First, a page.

dot 126 Quick Way to Repeat A Command Using the Same Settings

To quickly repeat a command with the last used settings and bypass the command dialog, hold down the SHIFT key while selecting the toolbar button or menu item representing that command. This will bypass the dialog and apply the command with the last used settings. Of course, if the command being repeated is the last command applied, CTRL + Y is even faster.


dot 127 Making Stripes

To make stripes, create an image 250x1 (250 pixels by one pixel). Fill with any pattern or gradient that contains the colors you'd like to see in the stripes. Resize the image to 250 x 250, by choosing Image...Resize, and UNchecking the "Lock aspect ratio" checkbox.


dot 128 Making Quick Plaids

To make a quick plaid:

Here's a sample - the lower right image has a Layer Blend Mode of Dissolve:

sample quick plaid


dot 129 Using *.abr Brushes In PSP

Paintbrushes (.abr brushes) made in Photoshop 6 or later are not readable in PSP due to the proprietary format used by Photoshop. However, if you have Photoshop, you can stamp any of those brushes in a 999x999-pixel image, save the image in .psd format, open the image in PSP, and save as a custom brush (File...Export...Custom Brush).

If you don't have Photoshop, you can always use the free program ABRviewer, an opensource Photoshop brush viewer which allows you to view any Photoshop brush and save it in PNG format. You can find ABRviewer HERE. The PNG files can then be opened in PSP and exported as custom brushes. To process a whole folder of PNG files, try my new PSPBrushfromPNG script, available on my PSP Scripts page.

NOTE (11/15/11): Another freeware program, called abrMate, was released in January, 2011. This program "has the ability to open Adobe Photoshop .abr brush preset files for previewing, organizing, or exporting brushes to .png's." I find this software even easier to use - it can be found HERE.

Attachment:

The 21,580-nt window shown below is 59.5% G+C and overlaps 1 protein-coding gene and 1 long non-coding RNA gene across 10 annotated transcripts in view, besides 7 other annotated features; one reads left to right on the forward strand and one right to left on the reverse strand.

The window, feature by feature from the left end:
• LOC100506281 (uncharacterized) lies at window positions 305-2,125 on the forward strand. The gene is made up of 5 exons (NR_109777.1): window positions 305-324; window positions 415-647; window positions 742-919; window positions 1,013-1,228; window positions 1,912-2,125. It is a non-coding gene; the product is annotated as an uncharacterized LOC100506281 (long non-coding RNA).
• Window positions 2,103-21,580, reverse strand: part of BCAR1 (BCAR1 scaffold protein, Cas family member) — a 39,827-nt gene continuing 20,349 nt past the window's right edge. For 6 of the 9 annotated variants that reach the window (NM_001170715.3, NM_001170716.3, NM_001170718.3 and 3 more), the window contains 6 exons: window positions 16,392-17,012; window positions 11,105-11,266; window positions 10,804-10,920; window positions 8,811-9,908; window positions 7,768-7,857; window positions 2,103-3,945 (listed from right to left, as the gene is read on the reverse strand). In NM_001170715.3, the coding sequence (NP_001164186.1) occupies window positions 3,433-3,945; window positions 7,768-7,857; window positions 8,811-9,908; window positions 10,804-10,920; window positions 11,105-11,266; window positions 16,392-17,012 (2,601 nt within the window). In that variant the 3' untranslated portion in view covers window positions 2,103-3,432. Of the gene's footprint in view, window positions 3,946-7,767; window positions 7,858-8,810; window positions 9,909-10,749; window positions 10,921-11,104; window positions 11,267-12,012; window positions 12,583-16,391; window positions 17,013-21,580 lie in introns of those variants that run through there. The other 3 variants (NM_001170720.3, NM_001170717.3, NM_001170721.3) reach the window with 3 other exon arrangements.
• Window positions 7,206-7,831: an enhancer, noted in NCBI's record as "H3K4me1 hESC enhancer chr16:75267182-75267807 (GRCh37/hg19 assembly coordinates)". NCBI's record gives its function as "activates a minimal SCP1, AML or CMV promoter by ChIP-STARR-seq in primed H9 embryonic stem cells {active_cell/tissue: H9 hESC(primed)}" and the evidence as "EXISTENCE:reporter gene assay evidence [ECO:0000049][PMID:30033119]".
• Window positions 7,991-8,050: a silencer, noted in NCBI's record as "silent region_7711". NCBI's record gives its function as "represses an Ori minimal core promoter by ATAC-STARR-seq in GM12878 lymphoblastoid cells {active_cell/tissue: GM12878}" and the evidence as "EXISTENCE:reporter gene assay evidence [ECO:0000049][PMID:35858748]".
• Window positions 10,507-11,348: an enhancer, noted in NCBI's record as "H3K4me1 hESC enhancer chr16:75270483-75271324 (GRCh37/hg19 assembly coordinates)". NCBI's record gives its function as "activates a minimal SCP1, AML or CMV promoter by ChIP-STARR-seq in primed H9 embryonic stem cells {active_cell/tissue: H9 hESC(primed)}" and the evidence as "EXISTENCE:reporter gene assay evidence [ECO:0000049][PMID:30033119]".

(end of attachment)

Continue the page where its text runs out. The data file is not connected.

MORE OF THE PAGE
dot 130 Makeover (PSP X+) Tool Tips

To apply a darker suntan to an image, just change tools (or modes in the Makeover tool) and return to the Makeover tool, Suntan mode, and you'll darken the tan. You may have to actually use the tool or mode you change to before returning to the Suntan mode of the Makeover tool, but then you can "undo" whatever you did.

When using the Blemish Remover mode, use the Size control to make the inner circle, or replacement area, large enough to just enclose the blemish. The outer circle, or sampling area, contains the material that will be used to cover the blemish. Holding down the SHIFT key allows the inner circle to move without changing the location of the outer circle, giving you the ability to position the replacement area within the sampling area. This can give you some flexibility in choosing the material to replace the blemish.

With the Toothbrush tool, multiple clicks will increase the whitening. Increasing the Strength parameter will do the same thing.

For more information on one of the PSP X2 additions to this tool, see #014 Tips for Using the Thinify Option


dot 131 Moving Selections

In PSP X+:
  1. To move and float a selection and leave a transparent area or background color, do one of the following:
    • With the Mode for the current selection tool set to Replace, drag the selection with one of the selection tools (Selection, Freehand, or Magic Wand tool).
    • To move the selection one pixel, press any arrow key.
    • To move the selection 10 pixels, hold down CTRL and press any arrow key.
    • To move the selection 50 pixels, hold down SHIFT and press any arrow key.
    • To move the selection 100 pixels, hold down SHIFT and CTRL and press any arrow key.

  2. To move and float a selection by copying it and leaving the original intact, do one of the following:
    • With the Mode for the current selection tool set to Replace, hold down ALT, and drag the selection with one of the selection tools.
      Note: Once the selection is floating, it is no longer necessary to hold down the ALT key to move the selection. In fact, if you float the selection first (Selections...Float), it is not necessary to hold down the ALT key at all in order to copy and move a selection while leaving the original intact.